Monday, 26 March 2012

A Streetcar Named Desire

For me one of the key aspects that make city live-able and a place that exists as a home and cultural and social space rather than just a location is the ease of travel to and around the conurbation.  In Nottingham we're very lucky to have one of the few municipally owned bus companies still in existence (NCT) along with a tram system, currently being extended with two new lines.  This has resulted in the City being voted the best for public transport and the bus service being similar recognised many times.  I'm a passionate advocate of public transport, walking and cycling and try to avoid using the car wherever possible.  In fact I didn't learn to drive until I was nearly 25 but then I didn't need to having grown up in London and then been to University in York - two places where it's better not to have a car at all.

One reason for a company to locate in or remain in a city is the ease by which their goods can reach or leave their location and how easy it is for their staff to get to the workplace.  But more important to me is how this "transport experience" feels for the people who live and work there.  Lots of my colleagues at work commute by car for an hour or more (I used to have a boss who drove from Kidderminster every day to Nottingham - the thick end of 90mins each way) which I find totally abhorrent - I love the fact that I can ride my bike and it takes me about 30mins to do the journey - great exercise integrated into my day, cheap and better for the environment.  In fact on the rare days that I have to drive I often find that it takes longer than biking or getting the bus.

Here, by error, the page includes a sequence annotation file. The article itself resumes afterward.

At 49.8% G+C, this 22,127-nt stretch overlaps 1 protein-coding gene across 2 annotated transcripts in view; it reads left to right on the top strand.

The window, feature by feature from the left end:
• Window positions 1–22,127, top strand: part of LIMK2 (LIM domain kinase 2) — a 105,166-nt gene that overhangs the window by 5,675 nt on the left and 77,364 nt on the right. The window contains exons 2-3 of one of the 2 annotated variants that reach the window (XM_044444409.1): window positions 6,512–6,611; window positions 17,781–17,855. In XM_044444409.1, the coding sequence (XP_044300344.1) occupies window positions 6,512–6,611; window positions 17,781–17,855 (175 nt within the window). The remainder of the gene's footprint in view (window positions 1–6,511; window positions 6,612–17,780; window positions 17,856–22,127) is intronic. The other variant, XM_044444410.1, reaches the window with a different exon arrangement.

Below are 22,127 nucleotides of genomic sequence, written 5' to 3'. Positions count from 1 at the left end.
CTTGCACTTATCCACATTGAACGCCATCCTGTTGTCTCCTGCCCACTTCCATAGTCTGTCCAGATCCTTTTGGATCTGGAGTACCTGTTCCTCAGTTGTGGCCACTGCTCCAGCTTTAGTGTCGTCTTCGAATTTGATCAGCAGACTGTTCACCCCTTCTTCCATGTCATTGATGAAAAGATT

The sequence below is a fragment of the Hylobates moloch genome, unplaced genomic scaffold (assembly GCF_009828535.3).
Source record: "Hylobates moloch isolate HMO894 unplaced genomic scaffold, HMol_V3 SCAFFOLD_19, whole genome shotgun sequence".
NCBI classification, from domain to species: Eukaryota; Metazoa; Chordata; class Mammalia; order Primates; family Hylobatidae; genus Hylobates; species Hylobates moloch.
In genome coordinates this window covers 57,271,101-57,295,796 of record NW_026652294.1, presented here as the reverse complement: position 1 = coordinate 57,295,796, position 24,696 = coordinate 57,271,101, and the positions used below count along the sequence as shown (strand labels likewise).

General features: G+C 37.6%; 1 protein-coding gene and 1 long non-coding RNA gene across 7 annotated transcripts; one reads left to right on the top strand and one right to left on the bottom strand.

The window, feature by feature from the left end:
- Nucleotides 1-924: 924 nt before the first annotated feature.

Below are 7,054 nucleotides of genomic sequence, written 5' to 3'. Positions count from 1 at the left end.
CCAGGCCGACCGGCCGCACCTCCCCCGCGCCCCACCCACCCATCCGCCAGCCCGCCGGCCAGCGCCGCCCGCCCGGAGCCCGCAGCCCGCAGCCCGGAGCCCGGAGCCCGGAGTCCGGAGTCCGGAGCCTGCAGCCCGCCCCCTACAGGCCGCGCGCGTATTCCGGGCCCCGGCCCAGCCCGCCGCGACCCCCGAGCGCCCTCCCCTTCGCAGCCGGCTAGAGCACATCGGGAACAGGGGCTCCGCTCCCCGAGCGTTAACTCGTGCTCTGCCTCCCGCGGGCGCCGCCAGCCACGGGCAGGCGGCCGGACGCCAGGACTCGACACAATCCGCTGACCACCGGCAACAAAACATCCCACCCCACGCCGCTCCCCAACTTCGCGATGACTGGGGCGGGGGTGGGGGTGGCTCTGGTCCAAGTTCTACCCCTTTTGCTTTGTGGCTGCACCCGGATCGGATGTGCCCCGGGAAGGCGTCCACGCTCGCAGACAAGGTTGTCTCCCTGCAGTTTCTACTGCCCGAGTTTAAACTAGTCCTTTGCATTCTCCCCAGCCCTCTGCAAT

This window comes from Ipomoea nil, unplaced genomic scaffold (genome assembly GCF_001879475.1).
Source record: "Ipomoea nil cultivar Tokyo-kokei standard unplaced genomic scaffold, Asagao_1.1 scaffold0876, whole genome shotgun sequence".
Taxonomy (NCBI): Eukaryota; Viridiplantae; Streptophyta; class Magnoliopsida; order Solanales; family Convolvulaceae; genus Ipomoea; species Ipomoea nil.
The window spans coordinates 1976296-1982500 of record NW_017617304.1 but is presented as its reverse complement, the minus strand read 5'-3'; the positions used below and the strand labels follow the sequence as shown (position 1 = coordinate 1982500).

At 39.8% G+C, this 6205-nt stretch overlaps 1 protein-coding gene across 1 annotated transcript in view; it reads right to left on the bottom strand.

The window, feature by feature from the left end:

I'm in two minds about how to approach the transport issue if I do go to America.  I'd be reticent to hire a car unless totally unavoidable - I really want to experience the Greyhound and Amtrak systems firsthand (more on which in another post) but at the same time I recognise that the majority of people in the cities that I am likely to visit are going to be large users of their cars so I should try to replicate this as much as possible.  

I'm really intrigued by the data to be found at Walk Score - just the sort of geeky stats and social anthropology that turns me on!  And I see that we've now got some UK data too here.  I'm not sure how useful some of that data is as my street is classified as only average walkability when I know that you can (for example) walk and buy all the ingredients for a top-notch Sunday roast (mainly courtesy of J T Beedham).  On the American site I like the contrast between Portland and Jacksonville.  I was interested to see that Los Angeles has a rating of 'Somewhat Walkable' - my perception of those huge highways in permanent gridlock where no-one walks obviously aren't quite accurate. 

Fundamentally: how easy it is to get around, get to work and to socialise without a car are a key determinant for me of where I chose to live and work.  I'll be interested to see if this is the same in any of the places I hope to visit. 

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